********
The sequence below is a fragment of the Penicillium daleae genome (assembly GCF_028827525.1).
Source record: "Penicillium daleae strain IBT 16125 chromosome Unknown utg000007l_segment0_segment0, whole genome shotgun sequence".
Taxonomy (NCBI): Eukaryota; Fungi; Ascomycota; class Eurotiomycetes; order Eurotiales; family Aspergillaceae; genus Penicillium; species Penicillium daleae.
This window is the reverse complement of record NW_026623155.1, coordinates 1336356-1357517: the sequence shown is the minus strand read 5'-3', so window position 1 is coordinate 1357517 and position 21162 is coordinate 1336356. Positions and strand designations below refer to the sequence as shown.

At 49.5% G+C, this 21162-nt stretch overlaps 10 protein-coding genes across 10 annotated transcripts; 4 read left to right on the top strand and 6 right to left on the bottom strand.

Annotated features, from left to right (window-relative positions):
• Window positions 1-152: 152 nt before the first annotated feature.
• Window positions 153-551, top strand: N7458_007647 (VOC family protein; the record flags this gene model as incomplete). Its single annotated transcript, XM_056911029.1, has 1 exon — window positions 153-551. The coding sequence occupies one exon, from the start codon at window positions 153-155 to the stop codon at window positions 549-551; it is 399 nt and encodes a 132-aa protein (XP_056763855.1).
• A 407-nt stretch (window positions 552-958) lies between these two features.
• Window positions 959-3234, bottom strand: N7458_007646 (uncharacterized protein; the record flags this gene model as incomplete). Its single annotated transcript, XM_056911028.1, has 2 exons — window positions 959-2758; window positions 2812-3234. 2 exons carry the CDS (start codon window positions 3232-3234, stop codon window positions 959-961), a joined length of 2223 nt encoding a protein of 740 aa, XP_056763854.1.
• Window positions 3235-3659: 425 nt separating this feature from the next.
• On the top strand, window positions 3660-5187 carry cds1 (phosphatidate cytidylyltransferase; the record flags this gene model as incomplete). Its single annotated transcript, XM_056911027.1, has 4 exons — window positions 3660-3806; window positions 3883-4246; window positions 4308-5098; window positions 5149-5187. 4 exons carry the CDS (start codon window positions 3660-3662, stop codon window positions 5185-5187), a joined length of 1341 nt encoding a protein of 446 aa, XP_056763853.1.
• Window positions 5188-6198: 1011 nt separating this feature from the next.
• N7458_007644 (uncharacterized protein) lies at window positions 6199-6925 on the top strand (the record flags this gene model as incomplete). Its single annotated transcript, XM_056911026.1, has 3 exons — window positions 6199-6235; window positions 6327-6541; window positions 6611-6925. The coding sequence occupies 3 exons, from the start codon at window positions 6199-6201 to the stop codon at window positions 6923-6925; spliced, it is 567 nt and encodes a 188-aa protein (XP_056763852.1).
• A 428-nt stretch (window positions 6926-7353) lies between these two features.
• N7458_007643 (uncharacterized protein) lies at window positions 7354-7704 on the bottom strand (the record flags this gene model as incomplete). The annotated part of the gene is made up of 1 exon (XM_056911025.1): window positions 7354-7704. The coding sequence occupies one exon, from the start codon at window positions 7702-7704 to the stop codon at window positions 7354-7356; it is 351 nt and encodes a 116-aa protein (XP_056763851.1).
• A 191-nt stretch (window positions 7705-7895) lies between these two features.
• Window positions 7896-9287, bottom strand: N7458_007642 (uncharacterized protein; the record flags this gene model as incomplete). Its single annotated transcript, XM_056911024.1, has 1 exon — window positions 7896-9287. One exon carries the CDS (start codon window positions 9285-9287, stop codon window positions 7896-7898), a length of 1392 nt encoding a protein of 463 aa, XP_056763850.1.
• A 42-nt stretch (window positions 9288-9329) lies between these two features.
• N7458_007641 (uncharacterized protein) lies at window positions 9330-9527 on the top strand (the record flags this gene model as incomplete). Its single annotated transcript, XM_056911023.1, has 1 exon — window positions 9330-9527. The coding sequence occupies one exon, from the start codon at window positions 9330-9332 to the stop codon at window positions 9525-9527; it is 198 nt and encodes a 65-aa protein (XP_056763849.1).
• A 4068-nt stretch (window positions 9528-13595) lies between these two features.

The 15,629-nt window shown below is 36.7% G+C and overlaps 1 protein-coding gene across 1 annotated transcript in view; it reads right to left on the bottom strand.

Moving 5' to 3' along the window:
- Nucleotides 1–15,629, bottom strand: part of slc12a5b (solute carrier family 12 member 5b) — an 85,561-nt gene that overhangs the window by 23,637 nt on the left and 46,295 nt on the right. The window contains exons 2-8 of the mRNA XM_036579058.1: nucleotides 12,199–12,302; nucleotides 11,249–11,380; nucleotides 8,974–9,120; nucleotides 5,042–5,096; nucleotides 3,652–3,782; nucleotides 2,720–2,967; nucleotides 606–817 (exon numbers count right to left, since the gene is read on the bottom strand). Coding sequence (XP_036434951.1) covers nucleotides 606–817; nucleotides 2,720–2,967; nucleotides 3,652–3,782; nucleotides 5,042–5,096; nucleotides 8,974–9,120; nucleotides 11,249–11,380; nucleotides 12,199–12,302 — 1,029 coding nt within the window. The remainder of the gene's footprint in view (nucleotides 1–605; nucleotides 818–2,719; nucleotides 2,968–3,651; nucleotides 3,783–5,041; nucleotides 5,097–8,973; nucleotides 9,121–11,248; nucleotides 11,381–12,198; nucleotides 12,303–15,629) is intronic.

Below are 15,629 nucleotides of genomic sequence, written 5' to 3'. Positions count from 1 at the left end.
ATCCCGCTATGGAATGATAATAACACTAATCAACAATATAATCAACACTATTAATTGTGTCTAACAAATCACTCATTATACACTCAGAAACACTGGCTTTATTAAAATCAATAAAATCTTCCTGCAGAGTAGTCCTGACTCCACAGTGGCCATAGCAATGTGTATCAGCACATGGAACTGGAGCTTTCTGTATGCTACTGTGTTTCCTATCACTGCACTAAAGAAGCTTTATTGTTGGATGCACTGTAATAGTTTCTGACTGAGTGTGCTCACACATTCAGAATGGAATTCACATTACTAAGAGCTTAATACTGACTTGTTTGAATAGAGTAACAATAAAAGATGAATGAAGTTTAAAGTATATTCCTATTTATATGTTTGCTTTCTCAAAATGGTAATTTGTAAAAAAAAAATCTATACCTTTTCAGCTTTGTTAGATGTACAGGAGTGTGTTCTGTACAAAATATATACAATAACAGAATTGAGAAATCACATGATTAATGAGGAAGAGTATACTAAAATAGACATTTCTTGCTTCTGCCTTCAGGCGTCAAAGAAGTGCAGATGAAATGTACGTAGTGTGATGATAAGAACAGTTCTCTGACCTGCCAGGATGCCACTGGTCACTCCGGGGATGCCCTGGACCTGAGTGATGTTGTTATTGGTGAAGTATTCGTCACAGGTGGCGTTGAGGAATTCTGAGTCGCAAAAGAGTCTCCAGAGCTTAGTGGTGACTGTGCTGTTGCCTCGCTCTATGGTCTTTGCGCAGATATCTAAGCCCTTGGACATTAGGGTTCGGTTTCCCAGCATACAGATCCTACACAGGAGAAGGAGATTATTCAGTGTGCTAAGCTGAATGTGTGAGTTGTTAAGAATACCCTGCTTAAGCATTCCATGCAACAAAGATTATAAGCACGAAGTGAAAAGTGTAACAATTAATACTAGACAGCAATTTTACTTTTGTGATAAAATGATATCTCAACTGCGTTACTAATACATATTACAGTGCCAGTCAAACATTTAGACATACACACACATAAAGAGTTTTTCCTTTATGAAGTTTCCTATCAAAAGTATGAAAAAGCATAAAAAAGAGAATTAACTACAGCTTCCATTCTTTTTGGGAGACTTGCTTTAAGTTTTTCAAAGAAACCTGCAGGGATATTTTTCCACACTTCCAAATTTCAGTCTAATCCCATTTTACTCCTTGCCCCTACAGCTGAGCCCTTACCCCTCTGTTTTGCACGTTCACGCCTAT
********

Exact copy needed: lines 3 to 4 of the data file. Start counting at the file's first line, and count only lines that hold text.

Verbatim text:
Taxonomy (NCBI): Eukaryota; Fungi; Ascomycota; class Eurotiomycetes; order Eurotiales; family Aspergillaceae; genus Penicillium; species Penicillium daleae.
This window is the reverse complement of record NW_026623155.1, coordinates 1336356-1357517: the sequence shown is the minus strand read 5'-3', so window position 1 is coordinate 1357517 and position 21162 is coordinate 1336356. Positions and strand designations below refer to the sequence as shown.